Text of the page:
I persist. I ask them why don't they go out and raise money and become a startup. Then they would have money to spend on marketing. They give a range of answers from not wanting to leave the comfort of their current job to fear of committing to something that might not work to "still thinking about it." Mostly, they got the site up and are just waiting to see what happens.

At this point, I have my answer at least (which is "no I'm not investing").

You know, it's hard to leave the comfort of where you are now. You're making money to support a great lifestyle, or a family. You are comfortable, and don't want to face the potential chaos of the unknown, let alone a startup and its challenges. You might even fail - god forbid what others might think of you, or worse, what you might think of yourself. You might fail, and end up with no money, no job and you bet it all on this one thing and now you might have....zip...nada....nothing.

So you say you'll just put it up and see what happens.

My thoughts to you are:

1. Growth by "magic" into an internet dynamo happens SOOOOOO infrequently that the chances of what you built doing that are so vanishingly small.

BUT - what you built might actually be useful and cool enough to grow into a decent sized business (or even a dynamo) IF you were to put some sweat and money into distribution and marketing so that users know you exist.

In absence of full commitment, you might as well be playing Lotto.

2. Since you won't fully commit, you're unfortunately not risk tolerant enough to become a great entrepreneur. No offense, and I don't say it as negative criticism. Not everyone is built to deal with the uncertainties of being an entrepreneur, and the chaos that inevitably ensues from running a startup and living on the edge of having no money. So just stay home, make your money, live your life.

And don't be delusional about the chances of your site which you just "put up" and are "watching what happens."

More Reasons Not to Invest in Notes

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Way back when, I was happy to have encountered Josh Kopelman's excellent post, Bridge Loans vs. Preferred Equity, to which I did sort of a re-post but also added my spin on the subject in Convertible Notes versus Preferred Equity Parts 1, 1.5, 2, and 3.

Now that I've been out here for about two years angel investing, I've uncovered more reasons not to do notes any more. So much to learn but yet no one to learn from except to fumble about and get myself into trouble. Now I've firmed up my rule to never invest in notes. I *might* do a note with a price cap on it, but it is still not without potential future issues. Here are some more reasons why notes are awful:

1. It is possible that the company you invested in achieves significant revenue, enough to do one or both things:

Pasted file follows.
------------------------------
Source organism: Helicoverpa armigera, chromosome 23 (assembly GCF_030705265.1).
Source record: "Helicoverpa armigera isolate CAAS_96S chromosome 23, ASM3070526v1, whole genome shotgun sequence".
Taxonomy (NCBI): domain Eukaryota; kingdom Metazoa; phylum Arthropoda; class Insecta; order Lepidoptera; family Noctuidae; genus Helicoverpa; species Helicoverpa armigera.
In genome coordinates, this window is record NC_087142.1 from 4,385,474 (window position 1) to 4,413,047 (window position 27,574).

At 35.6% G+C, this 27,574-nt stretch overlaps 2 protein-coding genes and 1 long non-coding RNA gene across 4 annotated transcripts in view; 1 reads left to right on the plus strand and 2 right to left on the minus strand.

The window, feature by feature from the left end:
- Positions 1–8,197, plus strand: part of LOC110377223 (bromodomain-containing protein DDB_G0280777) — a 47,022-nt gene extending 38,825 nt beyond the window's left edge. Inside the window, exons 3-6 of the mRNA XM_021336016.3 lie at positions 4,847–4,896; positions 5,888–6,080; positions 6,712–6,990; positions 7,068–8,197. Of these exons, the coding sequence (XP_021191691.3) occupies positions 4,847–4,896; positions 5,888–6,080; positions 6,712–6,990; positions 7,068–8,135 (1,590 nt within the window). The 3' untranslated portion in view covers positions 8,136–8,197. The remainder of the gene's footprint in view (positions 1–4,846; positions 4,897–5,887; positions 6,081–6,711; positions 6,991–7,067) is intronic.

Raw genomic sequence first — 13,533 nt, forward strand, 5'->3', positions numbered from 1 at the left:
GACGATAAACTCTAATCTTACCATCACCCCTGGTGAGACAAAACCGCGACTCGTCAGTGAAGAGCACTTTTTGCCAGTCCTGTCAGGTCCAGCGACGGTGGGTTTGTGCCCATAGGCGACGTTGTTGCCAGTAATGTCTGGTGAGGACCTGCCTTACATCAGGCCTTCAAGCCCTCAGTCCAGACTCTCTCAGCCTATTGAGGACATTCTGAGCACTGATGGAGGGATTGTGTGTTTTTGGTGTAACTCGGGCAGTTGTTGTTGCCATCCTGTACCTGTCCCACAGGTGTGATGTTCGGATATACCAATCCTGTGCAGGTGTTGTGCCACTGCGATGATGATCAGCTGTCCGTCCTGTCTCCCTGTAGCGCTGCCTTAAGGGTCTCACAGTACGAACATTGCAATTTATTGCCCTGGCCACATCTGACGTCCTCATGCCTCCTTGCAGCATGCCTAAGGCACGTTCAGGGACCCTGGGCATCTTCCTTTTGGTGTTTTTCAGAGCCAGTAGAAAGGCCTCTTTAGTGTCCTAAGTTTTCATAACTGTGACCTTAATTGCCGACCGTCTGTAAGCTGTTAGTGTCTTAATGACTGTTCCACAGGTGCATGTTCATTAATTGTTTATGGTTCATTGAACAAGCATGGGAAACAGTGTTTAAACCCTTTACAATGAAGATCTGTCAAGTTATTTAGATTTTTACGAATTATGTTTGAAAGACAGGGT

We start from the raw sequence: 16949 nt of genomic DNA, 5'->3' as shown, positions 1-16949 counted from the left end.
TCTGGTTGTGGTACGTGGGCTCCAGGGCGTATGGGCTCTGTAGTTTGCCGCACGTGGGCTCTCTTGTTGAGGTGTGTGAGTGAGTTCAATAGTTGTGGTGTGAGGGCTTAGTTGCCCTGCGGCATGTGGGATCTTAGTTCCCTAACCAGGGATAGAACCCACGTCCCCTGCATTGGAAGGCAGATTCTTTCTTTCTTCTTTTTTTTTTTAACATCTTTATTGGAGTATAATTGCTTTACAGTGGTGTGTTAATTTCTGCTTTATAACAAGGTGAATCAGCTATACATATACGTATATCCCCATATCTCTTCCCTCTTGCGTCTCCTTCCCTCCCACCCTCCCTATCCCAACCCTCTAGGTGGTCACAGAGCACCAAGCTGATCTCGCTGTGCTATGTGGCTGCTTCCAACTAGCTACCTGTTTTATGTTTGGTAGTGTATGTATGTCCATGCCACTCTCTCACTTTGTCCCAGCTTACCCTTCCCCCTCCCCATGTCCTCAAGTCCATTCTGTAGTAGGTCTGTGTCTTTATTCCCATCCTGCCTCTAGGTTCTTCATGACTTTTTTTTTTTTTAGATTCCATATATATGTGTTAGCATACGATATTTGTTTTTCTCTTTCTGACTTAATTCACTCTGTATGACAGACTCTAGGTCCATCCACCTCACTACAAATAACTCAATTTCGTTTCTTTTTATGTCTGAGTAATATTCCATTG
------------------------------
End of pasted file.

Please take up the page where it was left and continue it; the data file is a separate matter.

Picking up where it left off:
a. The valuation will inevitably jump. So when you put in your money, you expected the valuation to be one value, but when your note converts, the valuation has gone higher and now you've taken all the early risk with your note investment, but have lost share in the company upon conversion.

b. The company has enough revenue that it may not need further investment. Or it can delay seeking investment. If the company does not need further investment, then you're in risk of just getting paid back and not obtain any share of the company. This can also happen if the delay in seeking further investment takes the next fund raise period out beyond when the note is due. Again, you could just get paid back instead of converting into equity.

It is possible to convert still, even if there is no conversion. But it depends on the entrepreneur and they are under no legal obligation to do so.

2. The valuation may jump anyways independent of revenue. Again, if/when you convert, the value of your participation will shift from where you originally put in the money, and it doesn't reflect the risk of your early investment.

3. The terms of the next equity financing are unknown to you at the point you invest. While it is easy to ignore this in the excitement of doing an investment into a note, any problems that may arise will come up later during the conversion process.

You would think that at conversion time some large and/or experienced investor would take care of negotiating the proper terms. In most cases, this is true. However, it is also possible that not-so-favorable terms may appear and seem to be proposed by seemingly experienced investors. The big issue is that you don't know what you're converting to with a note at the time you give up your money; then, if you don't like the terms, you're kind of stuck into accepting them because you can't get your money back. Unless you're leading the investment, you won't be able to affect them much. However, if you do get stuck in one of these situations, I would advise you to speak up about the terms; you never know when you'll be heard and someone might actually change the terms to your liking.

Notes don't align investors and entrepreneurs, and now I've discovered other reasons not to do notes...

Voyij at PlugAndPlayTechCenter Sunnyvale 7-8-08

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Voyij, a startup in the travel deals space has a cool space at the PlugAndPlayTechCenter facility in Sunnyvale.

PlugAndPlayTechCenter is like a big college dorm, but only for startups. There is great food, all the amenties you could ever want to keep you hacking into the wee hours. Lots of other startups are in there, adding to a unique camraderie.

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This page is an archive of entries from July 2008 listed from newest to oldest.